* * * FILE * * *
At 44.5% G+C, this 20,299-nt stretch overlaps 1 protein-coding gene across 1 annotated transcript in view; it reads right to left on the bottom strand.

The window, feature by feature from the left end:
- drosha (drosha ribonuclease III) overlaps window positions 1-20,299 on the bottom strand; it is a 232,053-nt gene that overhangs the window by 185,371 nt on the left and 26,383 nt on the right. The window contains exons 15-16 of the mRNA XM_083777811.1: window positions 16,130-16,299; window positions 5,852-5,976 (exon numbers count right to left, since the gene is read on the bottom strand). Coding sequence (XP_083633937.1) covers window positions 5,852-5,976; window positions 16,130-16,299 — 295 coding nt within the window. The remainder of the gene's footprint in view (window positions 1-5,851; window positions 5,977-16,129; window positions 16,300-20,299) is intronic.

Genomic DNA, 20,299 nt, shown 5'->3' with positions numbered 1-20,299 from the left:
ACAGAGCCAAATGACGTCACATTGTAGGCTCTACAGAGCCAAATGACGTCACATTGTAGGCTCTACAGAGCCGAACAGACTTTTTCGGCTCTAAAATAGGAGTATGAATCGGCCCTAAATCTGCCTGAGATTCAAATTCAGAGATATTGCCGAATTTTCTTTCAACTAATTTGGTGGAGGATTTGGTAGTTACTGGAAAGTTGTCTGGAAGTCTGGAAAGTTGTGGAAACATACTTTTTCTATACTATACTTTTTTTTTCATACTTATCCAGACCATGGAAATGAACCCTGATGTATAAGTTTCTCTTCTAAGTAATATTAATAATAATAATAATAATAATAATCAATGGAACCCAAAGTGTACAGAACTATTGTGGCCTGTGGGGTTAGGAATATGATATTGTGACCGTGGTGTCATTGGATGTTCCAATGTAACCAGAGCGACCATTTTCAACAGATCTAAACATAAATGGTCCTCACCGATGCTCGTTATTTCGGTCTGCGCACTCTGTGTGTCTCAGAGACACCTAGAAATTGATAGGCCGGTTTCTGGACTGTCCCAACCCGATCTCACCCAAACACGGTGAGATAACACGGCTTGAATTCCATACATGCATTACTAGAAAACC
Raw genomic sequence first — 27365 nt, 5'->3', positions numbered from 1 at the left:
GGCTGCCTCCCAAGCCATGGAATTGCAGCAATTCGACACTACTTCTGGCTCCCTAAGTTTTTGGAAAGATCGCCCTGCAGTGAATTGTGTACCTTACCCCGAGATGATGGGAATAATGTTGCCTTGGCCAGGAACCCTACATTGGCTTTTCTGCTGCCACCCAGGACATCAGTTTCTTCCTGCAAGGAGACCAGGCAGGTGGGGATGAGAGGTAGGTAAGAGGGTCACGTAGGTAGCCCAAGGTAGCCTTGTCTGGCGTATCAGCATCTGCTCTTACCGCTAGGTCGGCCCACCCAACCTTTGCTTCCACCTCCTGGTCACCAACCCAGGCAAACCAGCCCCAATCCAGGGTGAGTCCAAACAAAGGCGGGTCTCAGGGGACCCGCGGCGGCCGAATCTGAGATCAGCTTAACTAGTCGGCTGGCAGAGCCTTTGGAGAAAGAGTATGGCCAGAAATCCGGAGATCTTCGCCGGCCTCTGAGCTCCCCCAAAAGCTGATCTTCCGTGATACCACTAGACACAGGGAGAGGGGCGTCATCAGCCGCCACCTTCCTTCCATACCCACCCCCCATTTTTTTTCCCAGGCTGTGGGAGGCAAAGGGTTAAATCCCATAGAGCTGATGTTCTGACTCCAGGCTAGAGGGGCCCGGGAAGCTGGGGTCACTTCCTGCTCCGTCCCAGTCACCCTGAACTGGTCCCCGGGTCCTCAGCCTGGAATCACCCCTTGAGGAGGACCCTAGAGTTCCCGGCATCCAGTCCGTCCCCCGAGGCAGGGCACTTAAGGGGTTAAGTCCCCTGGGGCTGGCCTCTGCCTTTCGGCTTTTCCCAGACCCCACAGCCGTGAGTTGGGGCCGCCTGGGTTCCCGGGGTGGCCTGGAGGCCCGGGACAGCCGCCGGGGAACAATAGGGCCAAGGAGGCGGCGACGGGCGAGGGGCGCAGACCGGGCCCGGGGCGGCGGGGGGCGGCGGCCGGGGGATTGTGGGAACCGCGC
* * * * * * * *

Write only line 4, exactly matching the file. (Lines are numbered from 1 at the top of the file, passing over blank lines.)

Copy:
Genomic DNA, 20,299 nt, shown 5'->3' with positions numbered 1-20,299 from the left: